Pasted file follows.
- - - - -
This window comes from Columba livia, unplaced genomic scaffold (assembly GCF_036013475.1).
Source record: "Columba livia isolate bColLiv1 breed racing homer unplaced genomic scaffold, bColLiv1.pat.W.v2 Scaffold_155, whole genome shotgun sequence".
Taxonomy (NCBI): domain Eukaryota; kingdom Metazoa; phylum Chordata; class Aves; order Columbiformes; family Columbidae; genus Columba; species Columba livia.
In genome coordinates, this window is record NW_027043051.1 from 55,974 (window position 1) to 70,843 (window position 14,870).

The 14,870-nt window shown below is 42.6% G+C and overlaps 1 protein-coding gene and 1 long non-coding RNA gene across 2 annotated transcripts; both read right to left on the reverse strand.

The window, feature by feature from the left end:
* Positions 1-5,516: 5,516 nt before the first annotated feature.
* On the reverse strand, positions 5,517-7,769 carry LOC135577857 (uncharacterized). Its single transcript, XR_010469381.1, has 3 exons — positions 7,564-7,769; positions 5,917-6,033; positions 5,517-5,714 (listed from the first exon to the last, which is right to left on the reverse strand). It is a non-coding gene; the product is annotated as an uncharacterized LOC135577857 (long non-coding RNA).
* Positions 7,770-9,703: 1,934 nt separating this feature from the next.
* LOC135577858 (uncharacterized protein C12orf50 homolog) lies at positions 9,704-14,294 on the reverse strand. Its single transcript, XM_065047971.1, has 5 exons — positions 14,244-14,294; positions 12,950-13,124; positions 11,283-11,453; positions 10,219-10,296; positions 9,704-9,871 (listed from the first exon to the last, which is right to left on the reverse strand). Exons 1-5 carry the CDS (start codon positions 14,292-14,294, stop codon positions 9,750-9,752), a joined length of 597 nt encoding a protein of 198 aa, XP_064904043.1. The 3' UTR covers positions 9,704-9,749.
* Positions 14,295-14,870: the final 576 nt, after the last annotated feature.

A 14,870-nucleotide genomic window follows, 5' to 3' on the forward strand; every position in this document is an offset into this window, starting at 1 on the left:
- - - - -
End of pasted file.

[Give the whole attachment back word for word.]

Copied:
This window comes from Columba livia, unplaced genomic scaffold (assembly GCF_036013475.1).
Source record: "Columba livia isolate bColLiv1 breed racing homer unplaced genomic scaffold, bColLiv1.pat.W.v2 Scaffold_155, whole genome shotgun sequence".
Taxonomy (NCBI): domain Eukaryota; kingdom Metazoa; phylum Chordata; class Aves; order Columbiformes; family Columbidae; genus Columba; species Columba livia.
In genome coordinates, this window is record NW_027043051.1 from 55,974 (window position 1) to 70,843 (window position 14,870).

The 14,870-nt window shown below is 42.6% G+C and overlaps 1 protein-coding gene and 1 long non-coding RNA gene across 2 annotated transcripts; both read right to left on the reverse strand.

The window, feature by feature from the left end:
* Positions 1-5,516: 5,516 nt before the first annotated feature.
* On the reverse strand, positions 5,517-7,769 carry LOC135577857 (uncharacterized). Its single transcript, XR_010469381.1, has 3 exons — positions 7,564-7,769; positions 5,917-6,033; positions 5,517-5,714 (listed from the first exon to the last, which is right to left on the reverse strand). It is a non-coding gene; the product is annotated as an uncharacterized LOC135577857 (long non-coding RNA).
* Positions 7,770-9,703: 1,934 nt separating this feature from the next.
* LOC135577858 (uncharacterized protein C12orf50 homolog) lies at positions 9,704-14,294 on the reverse strand. Its single transcript, XM_065047971.1, has 5 exons — positions 14,244-14,294; positions 12,950-13,124; positions 11,283-11,453; positions 10,219-10,296; positions 9,704-9,871 (listed from the first exon to the last, which is right to left on the reverse strand). Exons 1-5 carry the CDS (start codon positions 14,292-14,294, stop codon positions 9,750-9,752), a joined length of 597 nt encoding a protein of 198 aa, XP_064904043.1. The 3' UTR covers positions 9,704-9,749.
* Positions 14,295-14,870: the final 576 nt, after the last annotated feature.

A 14,870-nucleotide genomic window follows, 5' to 3' on the forward strand; every position in this document is an offset into this window, starting at 1 on the left: